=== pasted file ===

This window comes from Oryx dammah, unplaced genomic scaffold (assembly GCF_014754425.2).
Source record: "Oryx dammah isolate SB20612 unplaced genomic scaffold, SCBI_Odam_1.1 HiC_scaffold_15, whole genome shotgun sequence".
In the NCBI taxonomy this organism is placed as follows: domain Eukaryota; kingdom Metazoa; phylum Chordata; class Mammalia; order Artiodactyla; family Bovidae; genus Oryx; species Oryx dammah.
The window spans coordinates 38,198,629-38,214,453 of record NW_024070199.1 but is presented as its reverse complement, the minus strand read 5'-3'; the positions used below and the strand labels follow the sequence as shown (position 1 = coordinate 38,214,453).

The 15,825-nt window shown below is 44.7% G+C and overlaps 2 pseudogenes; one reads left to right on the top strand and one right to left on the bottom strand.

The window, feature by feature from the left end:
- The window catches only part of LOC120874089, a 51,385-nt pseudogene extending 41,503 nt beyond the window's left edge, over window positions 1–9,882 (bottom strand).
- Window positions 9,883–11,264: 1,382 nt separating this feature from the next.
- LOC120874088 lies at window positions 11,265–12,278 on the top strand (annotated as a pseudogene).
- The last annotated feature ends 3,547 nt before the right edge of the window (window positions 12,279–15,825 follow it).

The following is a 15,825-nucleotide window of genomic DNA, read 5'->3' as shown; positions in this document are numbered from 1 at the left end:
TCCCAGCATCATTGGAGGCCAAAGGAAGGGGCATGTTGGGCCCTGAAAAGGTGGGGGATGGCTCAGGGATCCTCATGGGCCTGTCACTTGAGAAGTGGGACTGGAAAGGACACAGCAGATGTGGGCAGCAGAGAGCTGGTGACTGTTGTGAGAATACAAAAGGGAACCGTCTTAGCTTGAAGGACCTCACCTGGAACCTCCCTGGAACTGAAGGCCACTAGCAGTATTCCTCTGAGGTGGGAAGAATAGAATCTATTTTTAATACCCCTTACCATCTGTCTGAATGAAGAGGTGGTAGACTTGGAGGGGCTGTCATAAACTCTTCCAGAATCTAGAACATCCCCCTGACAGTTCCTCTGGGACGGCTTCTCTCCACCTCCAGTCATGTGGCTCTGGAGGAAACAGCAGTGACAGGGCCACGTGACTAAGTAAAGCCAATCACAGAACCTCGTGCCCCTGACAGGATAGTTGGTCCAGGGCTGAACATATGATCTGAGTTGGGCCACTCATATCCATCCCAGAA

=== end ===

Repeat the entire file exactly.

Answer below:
This window comes from Oryx dammah, unplaced genomic scaffold (assembly GCF_014754425.2).
Source record: "Oryx dammah isolate SB20612 unplaced genomic scaffold, SCBI_Odam_1.1 HiC_scaffold_15, whole genome shotgun sequence".
In the NCBI taxonomy this organism is placed as follows: domain Eukaryota; kingdom Metazoa; phylum Chordata; class Mammalia; order Artiodactyla; family Bovidae; genus Oryx; species Oryx dammah.
The window spans coordinates 38,198,629-38,214,453 of record NW_024070199.1 but is presented as its reverse complement, the minus strand read 5'-3'; the positions used below and the strand labels follow the sequence as shown (position 1 = coordinate 38,214,453).

The 15,825-nt window shown below is 44.7% G+C and overlaps 2 pseudogenes; one reads left to right on the top strand and one right to left on the bottom strand.

The window, feature by feature from the left end:
- The window catches only part of LOC120874089, a 51,385-nt pseudogene extending 41,503 nt beyond the window's left edge, over window positions 1–9,882 (bottom strand).
- Window positions 9,883–11,264: 1,382 nt separating this feature from the next.
- LOC120874088 lies at window positions 11,265–12,278 on the top strand (annotated as a pseudogene).
- The last annotated feature ends 3,547 nt before the right edge of the window (window positions 12,279–15,825 follow it).

The following is a 15,825-nucleotide window of genomic DNA, read 5'->3' as shown; positions in this document are numbered from 1 at the left end:
TCCCAGCATCATTGGAGGCCAAAGGAAGGGGCATGTTGGGCCCTGAAAAGGTGGGGGATGGCTCAGGGATCCTCATGGGCCTGTCACTTGAGAAGTGGGACTGGAAAGGACACAGCAGATGTGGGCAGCAGAGAGCTGGTGACTGTTGTGAGAATACAAAAGGGAACCGTCTTAGCTTGAAGGACCTCACCTGGAACCTCCCTGGAACTGAAGGCCACTAGCAGTATTCCTCTGAGGTGGGAAGAATAGAATCTATTTTTAATACCCCTTACCATCTGTCTGAATGAAGAGGTGGTAGACTTGGAGGGGCTGTCATAAACTCTTCCAGAATCTAGAACATCCCCCTGACAGTTCCTCTGGGACGGCTTCTCTCCACCTCCAGTCATGTGGCTCTGGAGGAAACAGCAGTGACAGGGCCACGTGACTAAGTAAAGCCAATCACAGAACCTCGTGCCCCTGACAGGATAGTTGGTCCAGGGCTGAACATATGATCTGAGTTGGGCCACTCATATCCATCCCAGAA